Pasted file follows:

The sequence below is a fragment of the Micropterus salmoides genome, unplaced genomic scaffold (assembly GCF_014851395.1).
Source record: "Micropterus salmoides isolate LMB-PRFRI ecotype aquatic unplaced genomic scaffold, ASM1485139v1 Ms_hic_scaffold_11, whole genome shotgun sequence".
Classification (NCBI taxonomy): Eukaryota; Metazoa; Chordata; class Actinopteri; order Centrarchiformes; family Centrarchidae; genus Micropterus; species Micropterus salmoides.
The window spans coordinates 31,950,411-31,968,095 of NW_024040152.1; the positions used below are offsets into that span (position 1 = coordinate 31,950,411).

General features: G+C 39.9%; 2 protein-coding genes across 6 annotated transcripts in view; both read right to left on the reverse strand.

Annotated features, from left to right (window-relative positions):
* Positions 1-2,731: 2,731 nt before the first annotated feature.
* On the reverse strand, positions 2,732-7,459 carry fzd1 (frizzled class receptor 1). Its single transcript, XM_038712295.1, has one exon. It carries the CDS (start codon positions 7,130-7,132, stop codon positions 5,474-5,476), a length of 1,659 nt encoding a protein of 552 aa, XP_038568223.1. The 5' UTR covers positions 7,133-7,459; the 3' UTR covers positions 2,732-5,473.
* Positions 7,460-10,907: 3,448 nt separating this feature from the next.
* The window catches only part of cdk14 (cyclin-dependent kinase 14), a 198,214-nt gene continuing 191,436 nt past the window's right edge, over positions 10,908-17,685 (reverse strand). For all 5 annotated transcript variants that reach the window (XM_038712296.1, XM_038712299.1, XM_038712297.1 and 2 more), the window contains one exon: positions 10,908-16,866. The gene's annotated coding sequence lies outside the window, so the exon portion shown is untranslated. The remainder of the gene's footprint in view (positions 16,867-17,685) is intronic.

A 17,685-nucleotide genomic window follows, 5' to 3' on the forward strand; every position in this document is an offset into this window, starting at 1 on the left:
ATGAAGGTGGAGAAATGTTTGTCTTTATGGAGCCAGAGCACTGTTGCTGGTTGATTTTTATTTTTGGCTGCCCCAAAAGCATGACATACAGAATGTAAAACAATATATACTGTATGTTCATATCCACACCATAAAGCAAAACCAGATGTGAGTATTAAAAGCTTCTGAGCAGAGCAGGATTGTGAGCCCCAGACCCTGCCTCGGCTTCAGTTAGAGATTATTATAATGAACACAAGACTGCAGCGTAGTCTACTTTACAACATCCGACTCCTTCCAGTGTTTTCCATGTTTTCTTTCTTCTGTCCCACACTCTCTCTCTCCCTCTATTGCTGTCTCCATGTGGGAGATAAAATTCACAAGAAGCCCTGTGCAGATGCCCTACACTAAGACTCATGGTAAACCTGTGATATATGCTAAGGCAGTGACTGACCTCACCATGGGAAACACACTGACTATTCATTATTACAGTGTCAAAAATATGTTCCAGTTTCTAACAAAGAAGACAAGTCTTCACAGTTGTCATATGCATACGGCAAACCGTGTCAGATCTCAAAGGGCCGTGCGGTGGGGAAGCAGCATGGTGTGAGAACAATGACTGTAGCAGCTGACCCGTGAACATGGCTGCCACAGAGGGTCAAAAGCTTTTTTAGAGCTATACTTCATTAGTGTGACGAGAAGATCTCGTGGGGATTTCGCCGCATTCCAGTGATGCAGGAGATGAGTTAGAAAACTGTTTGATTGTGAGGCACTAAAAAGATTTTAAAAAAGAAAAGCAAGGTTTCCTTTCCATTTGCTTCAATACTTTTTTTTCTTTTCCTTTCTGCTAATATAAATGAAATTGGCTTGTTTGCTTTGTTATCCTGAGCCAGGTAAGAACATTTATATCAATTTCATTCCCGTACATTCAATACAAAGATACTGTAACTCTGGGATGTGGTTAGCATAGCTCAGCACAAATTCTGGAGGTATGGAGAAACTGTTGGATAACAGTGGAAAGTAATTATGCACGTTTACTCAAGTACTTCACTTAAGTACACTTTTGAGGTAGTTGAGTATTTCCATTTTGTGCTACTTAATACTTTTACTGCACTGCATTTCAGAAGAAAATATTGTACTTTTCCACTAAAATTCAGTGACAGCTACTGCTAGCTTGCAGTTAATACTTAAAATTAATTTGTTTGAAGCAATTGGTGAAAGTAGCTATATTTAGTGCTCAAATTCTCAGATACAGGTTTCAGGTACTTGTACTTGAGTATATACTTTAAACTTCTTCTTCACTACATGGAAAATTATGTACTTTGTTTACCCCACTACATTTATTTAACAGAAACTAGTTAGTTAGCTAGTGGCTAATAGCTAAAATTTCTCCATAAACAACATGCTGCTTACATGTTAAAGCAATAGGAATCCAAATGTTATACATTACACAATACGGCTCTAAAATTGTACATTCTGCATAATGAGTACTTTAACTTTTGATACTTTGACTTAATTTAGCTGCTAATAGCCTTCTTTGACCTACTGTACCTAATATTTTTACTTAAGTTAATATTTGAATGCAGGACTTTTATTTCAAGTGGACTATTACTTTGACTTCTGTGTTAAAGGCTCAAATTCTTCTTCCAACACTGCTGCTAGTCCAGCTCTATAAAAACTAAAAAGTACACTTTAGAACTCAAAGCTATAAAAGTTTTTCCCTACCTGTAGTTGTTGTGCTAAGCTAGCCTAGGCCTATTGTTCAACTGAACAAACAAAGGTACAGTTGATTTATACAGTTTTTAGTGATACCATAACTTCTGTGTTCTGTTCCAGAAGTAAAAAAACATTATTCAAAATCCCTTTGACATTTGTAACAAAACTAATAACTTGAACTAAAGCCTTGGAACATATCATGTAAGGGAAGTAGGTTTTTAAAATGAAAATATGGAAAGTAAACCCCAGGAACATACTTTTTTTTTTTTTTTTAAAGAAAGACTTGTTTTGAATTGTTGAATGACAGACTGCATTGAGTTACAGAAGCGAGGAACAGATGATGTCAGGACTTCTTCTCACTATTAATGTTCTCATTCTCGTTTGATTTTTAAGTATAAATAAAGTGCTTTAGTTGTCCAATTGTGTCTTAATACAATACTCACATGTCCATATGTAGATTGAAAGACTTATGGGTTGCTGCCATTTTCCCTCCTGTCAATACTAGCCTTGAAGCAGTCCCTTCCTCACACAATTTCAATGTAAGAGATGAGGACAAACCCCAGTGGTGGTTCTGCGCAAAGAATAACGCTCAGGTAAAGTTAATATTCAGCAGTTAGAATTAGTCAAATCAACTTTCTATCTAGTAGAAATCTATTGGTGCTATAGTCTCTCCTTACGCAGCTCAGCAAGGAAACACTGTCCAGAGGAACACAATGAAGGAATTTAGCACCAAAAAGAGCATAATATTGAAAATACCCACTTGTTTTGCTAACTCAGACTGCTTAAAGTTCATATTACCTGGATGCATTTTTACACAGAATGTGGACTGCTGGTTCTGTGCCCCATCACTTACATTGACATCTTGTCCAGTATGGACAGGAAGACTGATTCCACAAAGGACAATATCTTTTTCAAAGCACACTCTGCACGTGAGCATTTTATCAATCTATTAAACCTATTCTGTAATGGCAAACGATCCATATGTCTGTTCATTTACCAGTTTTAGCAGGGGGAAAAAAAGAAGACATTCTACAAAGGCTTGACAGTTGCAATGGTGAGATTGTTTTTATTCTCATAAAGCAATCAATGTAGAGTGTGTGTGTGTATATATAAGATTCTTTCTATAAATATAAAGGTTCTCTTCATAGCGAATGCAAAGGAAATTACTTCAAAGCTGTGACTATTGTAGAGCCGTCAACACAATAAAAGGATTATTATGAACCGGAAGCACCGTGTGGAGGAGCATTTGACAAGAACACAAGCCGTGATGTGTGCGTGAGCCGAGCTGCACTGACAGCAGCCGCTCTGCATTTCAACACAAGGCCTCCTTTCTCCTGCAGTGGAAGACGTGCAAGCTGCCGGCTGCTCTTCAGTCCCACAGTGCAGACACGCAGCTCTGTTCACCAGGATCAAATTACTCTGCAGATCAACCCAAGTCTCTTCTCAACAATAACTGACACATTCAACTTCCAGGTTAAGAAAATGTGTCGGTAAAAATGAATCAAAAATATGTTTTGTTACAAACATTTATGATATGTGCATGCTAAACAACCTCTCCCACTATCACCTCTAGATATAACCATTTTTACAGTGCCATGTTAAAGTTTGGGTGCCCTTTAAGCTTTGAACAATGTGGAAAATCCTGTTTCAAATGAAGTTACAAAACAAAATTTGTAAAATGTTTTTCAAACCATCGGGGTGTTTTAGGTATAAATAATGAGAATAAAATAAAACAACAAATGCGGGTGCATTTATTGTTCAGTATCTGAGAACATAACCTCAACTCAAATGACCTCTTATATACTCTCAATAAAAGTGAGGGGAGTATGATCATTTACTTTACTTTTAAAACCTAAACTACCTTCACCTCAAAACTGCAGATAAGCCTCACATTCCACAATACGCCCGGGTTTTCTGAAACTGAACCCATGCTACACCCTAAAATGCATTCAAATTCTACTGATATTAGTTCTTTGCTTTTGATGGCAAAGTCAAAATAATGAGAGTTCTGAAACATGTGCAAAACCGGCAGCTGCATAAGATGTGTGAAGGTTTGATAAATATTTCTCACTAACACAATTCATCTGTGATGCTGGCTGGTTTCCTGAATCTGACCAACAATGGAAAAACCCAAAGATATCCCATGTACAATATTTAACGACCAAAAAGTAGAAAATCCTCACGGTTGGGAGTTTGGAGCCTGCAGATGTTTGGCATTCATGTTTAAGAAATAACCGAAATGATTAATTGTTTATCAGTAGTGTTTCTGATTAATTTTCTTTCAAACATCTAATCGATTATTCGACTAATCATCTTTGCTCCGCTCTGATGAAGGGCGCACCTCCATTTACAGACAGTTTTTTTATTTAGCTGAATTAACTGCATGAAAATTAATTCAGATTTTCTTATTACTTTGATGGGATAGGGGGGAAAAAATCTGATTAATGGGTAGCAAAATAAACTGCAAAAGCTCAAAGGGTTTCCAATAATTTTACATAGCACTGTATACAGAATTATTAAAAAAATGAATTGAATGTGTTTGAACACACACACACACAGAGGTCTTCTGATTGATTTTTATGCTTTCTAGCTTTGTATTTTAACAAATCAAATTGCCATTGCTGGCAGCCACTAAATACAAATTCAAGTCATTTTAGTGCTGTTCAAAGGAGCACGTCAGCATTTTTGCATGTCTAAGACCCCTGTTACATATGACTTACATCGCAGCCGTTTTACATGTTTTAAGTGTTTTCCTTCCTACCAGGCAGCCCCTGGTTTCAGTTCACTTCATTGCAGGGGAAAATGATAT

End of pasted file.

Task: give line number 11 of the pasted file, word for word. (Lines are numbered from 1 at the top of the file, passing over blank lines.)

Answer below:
A 17,685-nucleotide genomic window follows, 5' to 3' on the forward strand; every position in this document is an offset into this window, starting at 1 on the left: